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Japan urged to remove hurdles to relations

By ZHANG YUNBI | chinadaily.com.cn | Updated: 2023-04-02 23:56


Visit: Japan should handle wastewater responsibly

Senior officials in Beijing have urged Tokyo to subscribe to a proper perception of China, appropriately control bilateral divergences and "remove obstacles and burdens" bothering Sino-Japanese ties.

They made the call when meeting with Japanese Foreign Minister Yoshimasa Hayashi in Beijing. Hayashi was in China over the weekend on his first visit to the country in his current capacity.

The meetings on Sunday sent a clear warning to Tokyo that the relations between China and Japan, the world's second- and third-largest economies, respectively, will fray further if Japan fails to alter its policy regarding Taiwan or continues to echo Washington's plan to contain China geopolitically and economically, observers said.

Premier Li Qiang told Hayashi that Tokyo should work toward the same goal with Beijing, manage differences properly and build a relationship that fits the needs of the new era.

Major issues, including historical concerns and the Taiwan question, are pivotal to the political foundation of bilateral ties and should be properly tackled with sincerity and credibility, Li said, adding that the two countries are important economic and trade partners, and should achieve a higher level of mutual benefits.

State Councilor and Foreign Minister Qin Gang told Hayashi that the two sides should push their ties to "rule out disturbances, overcome challenges and move forward".

The Taiwan question is "at the core of China's core interests" and it is pivotal to the political foundation of bilateral ties, Qin echoed the premier when urging Tokyo to honor past commitments, refrain from meddling in matters involving the Taiwan region and keep from damaging China's sovereignty.

The United States recently asked Japan and the Netherlands to join forces with it to restrain or ban exports to China in semiconductor-related sectors.

Last week, Chinese Ambassador to Japan Wu Jianghao warned that the production chain built by Chinese and Japanese firms will be "considerably damaged" if Tokyo is subject to such US-led "suppression".

"The Japanese semiconductor industry may lose China — its largest market — and will find it hard to secure the sustainability of its own development," Wu said.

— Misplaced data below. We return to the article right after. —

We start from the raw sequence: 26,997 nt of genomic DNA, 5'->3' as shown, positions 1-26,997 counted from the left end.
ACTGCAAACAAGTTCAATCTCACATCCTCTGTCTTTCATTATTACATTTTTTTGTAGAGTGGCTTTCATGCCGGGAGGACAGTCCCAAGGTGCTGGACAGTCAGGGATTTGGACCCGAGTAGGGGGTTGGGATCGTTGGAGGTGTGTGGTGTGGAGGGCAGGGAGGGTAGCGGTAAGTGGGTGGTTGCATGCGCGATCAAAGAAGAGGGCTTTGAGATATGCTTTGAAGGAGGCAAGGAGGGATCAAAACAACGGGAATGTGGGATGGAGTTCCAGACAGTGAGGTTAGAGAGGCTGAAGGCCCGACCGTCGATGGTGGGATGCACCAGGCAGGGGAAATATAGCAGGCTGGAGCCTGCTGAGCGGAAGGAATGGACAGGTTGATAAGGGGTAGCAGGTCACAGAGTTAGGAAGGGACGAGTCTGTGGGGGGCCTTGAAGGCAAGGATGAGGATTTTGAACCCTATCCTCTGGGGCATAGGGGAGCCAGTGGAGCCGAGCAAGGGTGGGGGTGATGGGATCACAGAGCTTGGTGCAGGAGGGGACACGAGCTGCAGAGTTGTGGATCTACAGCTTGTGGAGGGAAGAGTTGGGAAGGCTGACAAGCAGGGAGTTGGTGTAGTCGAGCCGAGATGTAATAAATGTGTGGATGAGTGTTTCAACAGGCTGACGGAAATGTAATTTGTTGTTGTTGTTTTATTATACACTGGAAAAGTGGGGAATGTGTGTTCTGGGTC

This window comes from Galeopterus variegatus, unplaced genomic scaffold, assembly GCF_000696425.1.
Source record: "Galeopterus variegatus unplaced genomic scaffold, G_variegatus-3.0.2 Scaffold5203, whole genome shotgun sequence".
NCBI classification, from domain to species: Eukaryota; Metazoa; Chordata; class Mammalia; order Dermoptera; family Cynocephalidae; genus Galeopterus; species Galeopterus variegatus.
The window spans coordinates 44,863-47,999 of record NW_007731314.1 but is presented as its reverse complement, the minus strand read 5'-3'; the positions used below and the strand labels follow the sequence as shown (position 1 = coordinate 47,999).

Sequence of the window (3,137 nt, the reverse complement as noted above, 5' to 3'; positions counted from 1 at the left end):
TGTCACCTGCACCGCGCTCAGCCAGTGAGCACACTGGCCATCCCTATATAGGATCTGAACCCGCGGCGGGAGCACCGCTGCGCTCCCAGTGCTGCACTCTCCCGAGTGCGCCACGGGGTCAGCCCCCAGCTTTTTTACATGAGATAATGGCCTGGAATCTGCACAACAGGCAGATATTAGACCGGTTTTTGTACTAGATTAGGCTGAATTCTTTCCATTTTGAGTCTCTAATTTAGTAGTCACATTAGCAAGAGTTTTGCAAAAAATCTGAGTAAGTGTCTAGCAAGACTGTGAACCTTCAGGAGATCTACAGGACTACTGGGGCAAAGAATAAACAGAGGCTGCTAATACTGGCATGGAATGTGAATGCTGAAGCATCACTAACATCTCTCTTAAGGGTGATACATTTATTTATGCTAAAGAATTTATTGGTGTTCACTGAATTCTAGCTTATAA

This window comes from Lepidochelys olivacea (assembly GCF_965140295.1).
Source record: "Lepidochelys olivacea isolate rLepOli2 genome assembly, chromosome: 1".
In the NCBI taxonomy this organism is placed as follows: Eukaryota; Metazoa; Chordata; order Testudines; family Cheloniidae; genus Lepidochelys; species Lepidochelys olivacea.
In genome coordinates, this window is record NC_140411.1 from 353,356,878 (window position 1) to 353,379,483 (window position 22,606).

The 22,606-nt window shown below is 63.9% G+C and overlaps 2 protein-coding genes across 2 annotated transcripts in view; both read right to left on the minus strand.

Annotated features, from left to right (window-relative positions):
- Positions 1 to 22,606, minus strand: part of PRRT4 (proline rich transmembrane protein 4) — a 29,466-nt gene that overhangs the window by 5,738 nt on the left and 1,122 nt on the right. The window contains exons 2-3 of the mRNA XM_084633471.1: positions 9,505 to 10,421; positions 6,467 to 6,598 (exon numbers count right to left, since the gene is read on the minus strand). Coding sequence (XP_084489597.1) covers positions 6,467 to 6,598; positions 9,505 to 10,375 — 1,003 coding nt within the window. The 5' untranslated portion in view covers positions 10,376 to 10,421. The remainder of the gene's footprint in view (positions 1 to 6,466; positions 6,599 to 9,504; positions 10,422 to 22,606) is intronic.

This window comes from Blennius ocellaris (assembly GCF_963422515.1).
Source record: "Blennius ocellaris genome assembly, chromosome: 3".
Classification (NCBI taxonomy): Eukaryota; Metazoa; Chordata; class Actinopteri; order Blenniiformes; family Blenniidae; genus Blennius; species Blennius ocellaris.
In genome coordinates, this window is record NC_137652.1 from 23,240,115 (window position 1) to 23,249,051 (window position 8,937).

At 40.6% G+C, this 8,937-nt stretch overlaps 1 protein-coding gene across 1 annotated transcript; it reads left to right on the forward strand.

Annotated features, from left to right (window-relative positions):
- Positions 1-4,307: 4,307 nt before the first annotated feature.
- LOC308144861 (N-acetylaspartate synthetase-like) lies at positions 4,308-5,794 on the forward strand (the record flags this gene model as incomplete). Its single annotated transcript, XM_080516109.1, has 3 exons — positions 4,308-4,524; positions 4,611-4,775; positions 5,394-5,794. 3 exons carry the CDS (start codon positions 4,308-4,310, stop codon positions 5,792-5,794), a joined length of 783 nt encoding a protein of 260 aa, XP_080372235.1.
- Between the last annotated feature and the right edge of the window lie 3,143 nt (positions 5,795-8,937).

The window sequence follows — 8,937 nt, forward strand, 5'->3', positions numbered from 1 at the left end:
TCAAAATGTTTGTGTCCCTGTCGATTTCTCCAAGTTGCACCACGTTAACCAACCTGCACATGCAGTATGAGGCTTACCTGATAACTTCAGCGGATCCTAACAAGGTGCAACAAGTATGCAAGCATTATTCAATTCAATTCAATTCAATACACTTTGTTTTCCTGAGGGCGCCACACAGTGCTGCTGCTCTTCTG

On Sunday, Qin told Hayashi that the US had dealt a heavy blow to Japan's semiconductor sector, with an outright bullying approach in the past, and now it is trying to play the same trick on China.

Japan "still feels the pain" and it should not side with the US, he said, adding that rallying against China will "lead to nothing but galvanizing China's determination to seek self-reliance and prosperity on its own".

As Japan holds the presidency of the G7 Summit this year, Qin urged Tokyo to "properly navigate" the G7 meetings' keynote and agenda, and do more in advancing the region's peace and stability.

This year marks the 45th anniversary of the signing of the China-Japan Treaty of Peace and Friendship, one of the four landmark political documents underpinning the relations.

Referring to the anniversary, Hayashi said the Sino-Japanese ties "are rich in potential for future growth", and Tokyo is ready to fully implement consensus of leaders from both sides and will stay committed to the four political documents.

Japan is ready to boost contacts and pragmatic cooperation with China at all levels, properly address each other's concerns and push for building a constructive and stable relationship, he added.

Lyu Yaodong, deputy director-general of the Chinese Academy of Social Sciences' Institute of Japanese Studies, said the conflict of interests in security, politics and values "should not be Tokyo's excuse for frequent backsliding and violation of the spirit of the four landmark China-Japan political documents".

"Driven by their obsession with (issues of) national interest, policymakers in Tokyo have frequently hedged their bets when shaping China policies, and Japan's approach to China has been drifting between a reconciliatory tone and a tougher tone," Lyu said.

The key to keeping the ties afloat lies in whether Japan's China policy can stay true to the principle of the four political documents, and substantially turn into reality the common interests of both countries and the greater region, he added.

Speaking about a recently reported case of a Japanese citizen being suspected of espionage in China, Qin said the Chinese side will handle the case in accordance with law.

In response to Tokyo's plan to discharge contaminated radioactive wastewater into the Pacific Ocean, Qin said this is a major issue related to the safety of all mankind, and Japan should handle the matter in a responsible manner.

Wang Yi, a member of the Political Bureau of the Communist Party of China Central Committee and director of the Office of the Foreign Affairs Commission of the CPC Central Committee, also met with Hayashi on Sunday.

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